CHI doctor warns of increased ragweed allergy symptoms
LINCOLN, Neb. (KOLN) - If you’ve been dealing with allergy symptoms lately, there’s a reason for that. This time of year, ragweed is the common culprit and it could be causing a number of symptoms.
Ragweed is a weed that grows this time of year, particularly in the North America. The flower produces pollen, which is what causes allergy symptoms that are normally rampant between the beginning of September to the end of November. According to Aaron Robinson, Otolaryngologist for CHI Health, the recent dry spell is why you may have been experiencing even worse allergy symptoms throughout the month of September.
“The pollen is very light the air moves quickly and easily,” Robinson said. “Even if you don’t live here in town where there’s a lot of ragweed, they can spread across the whole city and even other areas because it travels very easily in the wind.”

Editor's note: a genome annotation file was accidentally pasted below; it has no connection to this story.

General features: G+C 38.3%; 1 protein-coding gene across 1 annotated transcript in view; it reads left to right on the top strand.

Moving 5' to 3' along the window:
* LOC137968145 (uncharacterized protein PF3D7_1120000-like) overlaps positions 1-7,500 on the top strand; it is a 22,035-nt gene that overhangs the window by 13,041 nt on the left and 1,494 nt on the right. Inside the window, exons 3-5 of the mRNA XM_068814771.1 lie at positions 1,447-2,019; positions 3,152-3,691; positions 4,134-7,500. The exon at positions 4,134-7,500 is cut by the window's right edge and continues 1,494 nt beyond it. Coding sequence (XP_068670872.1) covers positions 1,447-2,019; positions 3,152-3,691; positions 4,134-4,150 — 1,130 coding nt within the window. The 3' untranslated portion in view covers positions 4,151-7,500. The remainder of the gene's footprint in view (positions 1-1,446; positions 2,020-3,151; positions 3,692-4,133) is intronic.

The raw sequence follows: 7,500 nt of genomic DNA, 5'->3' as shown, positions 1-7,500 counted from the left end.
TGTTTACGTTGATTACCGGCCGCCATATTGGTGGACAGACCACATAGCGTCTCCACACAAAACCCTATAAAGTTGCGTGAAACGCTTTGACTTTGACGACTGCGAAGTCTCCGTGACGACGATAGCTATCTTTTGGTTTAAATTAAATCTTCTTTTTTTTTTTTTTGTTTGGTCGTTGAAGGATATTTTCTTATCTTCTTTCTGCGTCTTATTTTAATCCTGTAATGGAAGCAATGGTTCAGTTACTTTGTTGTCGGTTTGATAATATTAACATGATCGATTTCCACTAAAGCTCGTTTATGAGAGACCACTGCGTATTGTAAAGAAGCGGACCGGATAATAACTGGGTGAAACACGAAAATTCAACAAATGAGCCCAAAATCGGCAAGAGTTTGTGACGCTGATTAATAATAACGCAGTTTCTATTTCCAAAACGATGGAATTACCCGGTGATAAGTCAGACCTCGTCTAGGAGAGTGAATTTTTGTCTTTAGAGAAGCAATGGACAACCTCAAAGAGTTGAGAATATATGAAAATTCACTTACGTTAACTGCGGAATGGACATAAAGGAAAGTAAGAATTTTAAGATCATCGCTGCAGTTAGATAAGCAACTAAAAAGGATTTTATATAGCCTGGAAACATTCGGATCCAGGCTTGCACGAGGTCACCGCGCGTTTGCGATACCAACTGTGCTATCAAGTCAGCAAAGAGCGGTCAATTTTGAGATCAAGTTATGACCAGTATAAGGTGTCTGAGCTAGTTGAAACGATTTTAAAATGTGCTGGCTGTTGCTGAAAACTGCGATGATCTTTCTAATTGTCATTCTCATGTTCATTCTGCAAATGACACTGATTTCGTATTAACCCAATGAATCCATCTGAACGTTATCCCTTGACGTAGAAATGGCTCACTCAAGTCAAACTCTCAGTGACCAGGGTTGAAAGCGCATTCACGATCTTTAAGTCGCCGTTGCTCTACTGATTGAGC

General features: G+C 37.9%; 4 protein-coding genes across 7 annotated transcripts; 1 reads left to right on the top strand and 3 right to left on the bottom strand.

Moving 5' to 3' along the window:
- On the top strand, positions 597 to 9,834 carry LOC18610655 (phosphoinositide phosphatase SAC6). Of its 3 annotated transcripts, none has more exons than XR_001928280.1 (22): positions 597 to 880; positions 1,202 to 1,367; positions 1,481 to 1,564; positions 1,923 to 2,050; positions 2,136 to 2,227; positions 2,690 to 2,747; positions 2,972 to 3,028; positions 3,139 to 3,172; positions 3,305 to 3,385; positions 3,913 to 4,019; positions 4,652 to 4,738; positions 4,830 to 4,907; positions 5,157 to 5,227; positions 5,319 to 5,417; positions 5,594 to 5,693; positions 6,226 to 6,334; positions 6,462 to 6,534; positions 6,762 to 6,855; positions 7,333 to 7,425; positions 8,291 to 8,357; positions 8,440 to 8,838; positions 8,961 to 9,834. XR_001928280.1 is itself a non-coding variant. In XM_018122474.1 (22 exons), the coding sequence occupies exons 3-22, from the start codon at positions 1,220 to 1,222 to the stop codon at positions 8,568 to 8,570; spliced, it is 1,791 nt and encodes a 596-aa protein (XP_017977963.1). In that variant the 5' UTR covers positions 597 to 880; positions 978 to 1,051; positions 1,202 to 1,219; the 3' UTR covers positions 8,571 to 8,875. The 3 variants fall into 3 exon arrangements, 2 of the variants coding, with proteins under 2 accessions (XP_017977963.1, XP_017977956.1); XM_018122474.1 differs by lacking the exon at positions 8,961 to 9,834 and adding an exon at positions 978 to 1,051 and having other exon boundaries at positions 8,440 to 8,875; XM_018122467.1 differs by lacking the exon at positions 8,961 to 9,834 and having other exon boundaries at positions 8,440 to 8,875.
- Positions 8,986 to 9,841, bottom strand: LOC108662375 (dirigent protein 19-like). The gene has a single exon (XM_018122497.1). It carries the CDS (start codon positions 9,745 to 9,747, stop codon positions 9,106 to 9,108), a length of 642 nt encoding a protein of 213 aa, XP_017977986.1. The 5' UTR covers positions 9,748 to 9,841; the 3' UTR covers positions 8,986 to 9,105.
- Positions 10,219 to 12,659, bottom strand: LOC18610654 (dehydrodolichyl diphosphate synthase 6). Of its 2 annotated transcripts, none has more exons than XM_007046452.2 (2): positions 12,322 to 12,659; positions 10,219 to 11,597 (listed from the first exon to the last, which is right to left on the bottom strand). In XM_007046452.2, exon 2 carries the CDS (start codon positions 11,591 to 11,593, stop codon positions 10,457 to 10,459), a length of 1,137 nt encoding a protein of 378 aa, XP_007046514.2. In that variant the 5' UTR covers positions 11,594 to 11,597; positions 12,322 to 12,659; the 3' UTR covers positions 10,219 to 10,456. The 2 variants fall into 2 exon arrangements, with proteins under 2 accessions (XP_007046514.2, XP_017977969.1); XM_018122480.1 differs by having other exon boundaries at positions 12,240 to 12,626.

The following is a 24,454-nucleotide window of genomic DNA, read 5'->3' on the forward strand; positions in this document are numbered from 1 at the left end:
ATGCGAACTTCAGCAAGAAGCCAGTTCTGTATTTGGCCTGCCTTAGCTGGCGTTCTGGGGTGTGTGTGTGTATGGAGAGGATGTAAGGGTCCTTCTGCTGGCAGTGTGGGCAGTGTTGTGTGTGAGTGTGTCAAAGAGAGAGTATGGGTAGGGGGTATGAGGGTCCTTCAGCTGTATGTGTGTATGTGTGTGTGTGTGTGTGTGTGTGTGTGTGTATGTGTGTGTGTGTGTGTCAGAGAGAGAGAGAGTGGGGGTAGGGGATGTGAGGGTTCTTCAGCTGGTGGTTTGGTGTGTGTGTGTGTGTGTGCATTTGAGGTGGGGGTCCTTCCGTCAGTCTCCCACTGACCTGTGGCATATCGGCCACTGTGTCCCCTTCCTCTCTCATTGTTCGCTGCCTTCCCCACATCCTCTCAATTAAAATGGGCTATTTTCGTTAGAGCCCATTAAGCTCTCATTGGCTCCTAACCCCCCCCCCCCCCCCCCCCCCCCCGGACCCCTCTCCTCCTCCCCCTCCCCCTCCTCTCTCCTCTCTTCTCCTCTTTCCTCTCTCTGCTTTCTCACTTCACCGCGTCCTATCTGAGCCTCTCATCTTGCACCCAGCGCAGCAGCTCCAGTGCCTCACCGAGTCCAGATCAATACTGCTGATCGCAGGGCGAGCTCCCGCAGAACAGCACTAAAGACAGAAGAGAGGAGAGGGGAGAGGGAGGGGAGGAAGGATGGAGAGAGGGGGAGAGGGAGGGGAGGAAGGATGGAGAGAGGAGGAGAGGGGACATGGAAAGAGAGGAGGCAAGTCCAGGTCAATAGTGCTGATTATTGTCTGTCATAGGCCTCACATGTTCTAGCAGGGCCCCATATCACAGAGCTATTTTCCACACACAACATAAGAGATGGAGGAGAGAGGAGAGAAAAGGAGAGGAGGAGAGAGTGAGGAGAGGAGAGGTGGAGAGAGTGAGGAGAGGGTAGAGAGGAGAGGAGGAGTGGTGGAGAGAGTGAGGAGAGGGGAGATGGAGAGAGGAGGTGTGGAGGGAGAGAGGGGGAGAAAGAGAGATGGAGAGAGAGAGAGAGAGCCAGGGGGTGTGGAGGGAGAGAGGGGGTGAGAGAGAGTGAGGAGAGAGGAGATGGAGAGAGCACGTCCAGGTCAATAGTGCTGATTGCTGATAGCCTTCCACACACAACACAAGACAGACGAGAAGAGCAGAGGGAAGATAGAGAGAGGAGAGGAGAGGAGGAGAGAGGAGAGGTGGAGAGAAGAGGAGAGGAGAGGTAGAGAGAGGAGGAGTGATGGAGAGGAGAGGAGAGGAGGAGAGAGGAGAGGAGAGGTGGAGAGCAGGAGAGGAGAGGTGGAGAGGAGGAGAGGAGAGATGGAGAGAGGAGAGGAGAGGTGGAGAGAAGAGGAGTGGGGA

If you’ve been feeling under the weather, sometimes it can be difficult to know if it’s allergies, a cold or even COVID-19. Usually when it comes to seasonal allergies, you’ll have a runny nose, scratchy throat or itchy eyes. Robinson said any type of itching, whether it be in the eyes, throat or ears is normally a common symptom of allergies. But, if you’re experiencing fatigue or a fever, these are signs that it’s probably something more than allergies.
“A lot of people get concerned is this COVID-19, is this a cold is, this allergies and it’s confusing,” Robinson said. “It leads to a lot of people missing days of work and seeking treatment or antibiotics that may or may not be necessary. The first thing to think about is if you have had this kind of thing before and if it usually happens the same type of year that’s usually a good tip off there might be an allergic type reaction.”
Robinson advises wearing a hat and sunglasses to avoid allergies if you know you’re going to be outside. Take a shower and change your clothes right when you get home and if you know you get particularly worse allergies this time of year, over the counter medicine should help.
If you just can’t seem to get rid of the scratchy throat or the runny nose, even after using nasal sprays and allergy pills, Robinson said it’s a good idea to see your doctor or a specialist and pinpoint exactly how to beat the symptoms.
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